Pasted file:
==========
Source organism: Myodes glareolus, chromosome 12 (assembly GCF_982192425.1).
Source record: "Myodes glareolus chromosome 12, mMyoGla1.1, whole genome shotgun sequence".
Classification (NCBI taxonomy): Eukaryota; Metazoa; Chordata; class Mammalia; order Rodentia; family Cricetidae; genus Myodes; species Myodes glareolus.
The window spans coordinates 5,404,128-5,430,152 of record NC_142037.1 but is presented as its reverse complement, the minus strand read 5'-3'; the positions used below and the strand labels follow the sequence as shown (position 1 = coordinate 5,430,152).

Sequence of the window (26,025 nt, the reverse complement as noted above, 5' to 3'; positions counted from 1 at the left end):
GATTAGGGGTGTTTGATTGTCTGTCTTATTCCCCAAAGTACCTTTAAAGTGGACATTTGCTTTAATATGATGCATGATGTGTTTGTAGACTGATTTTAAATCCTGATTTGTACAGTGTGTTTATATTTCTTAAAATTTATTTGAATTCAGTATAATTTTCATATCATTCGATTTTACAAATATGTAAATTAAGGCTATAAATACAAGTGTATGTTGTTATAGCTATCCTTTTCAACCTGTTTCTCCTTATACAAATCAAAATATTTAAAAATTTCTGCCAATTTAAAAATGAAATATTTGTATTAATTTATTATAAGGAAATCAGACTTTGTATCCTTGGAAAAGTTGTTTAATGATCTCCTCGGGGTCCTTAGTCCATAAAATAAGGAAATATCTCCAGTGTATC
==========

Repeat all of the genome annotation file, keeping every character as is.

Source organism: Myodes glareolus, chromosome 12 (assembly GCF_982192425.1).
Source record: "Myodes glareolus chromosome 12, mMyoGla1.1, whole genome shotgun sequence".
Classification (NCBI taxonomy): Eukaryota; Metazoa; Chordata; class Mammalia; order Rodentia; family Cricetidae; genus Myodes; species Myodes glareolus.
The window spans coordinates 5,404,128-5,430,152 of record NC_142037.1 but is presented as its reverse complement, the minus strand read 5'-3'; the positions used below and the strand labels follow the sequence as shown (position 1 = coordinate 5,430,152).

Sequence of the window (26,025 nt, the reverse complement as noted above, 5' to 3'; positions counted from 1 at the left end):
GATTAGGGGTGTTTGATTGTCTGTCTTATTCCCCAAAGTACCTTTAAAGTGGACATTTGCTTTAATATGATGCATGATGTGTTTGTAGACTGATTTTAAATCCTGATTTGTACAGTGTGTTTATATTTCTTAAAATTTATTTGAATTCAGTATAATTTTCATATCATTCGATTTTACAAATATGTAAATTAAGGCTATAAATACAAGTGTATGTTGTTATAGCTATCCTTTTCAACCTGTTTCTCCTTATACAAATCAAAATATTTAAAAATTTCTGCCAATTTAAAAATGAAATATTTGTATTAATTTATTATAAGGAAATCAGACTTTGTATCCTTGGAAAAGTTGTTTAATGATCTCCTCGGGGTCCTTAGTCCATAAAATAAGGAAATATCTCCAGTGTATC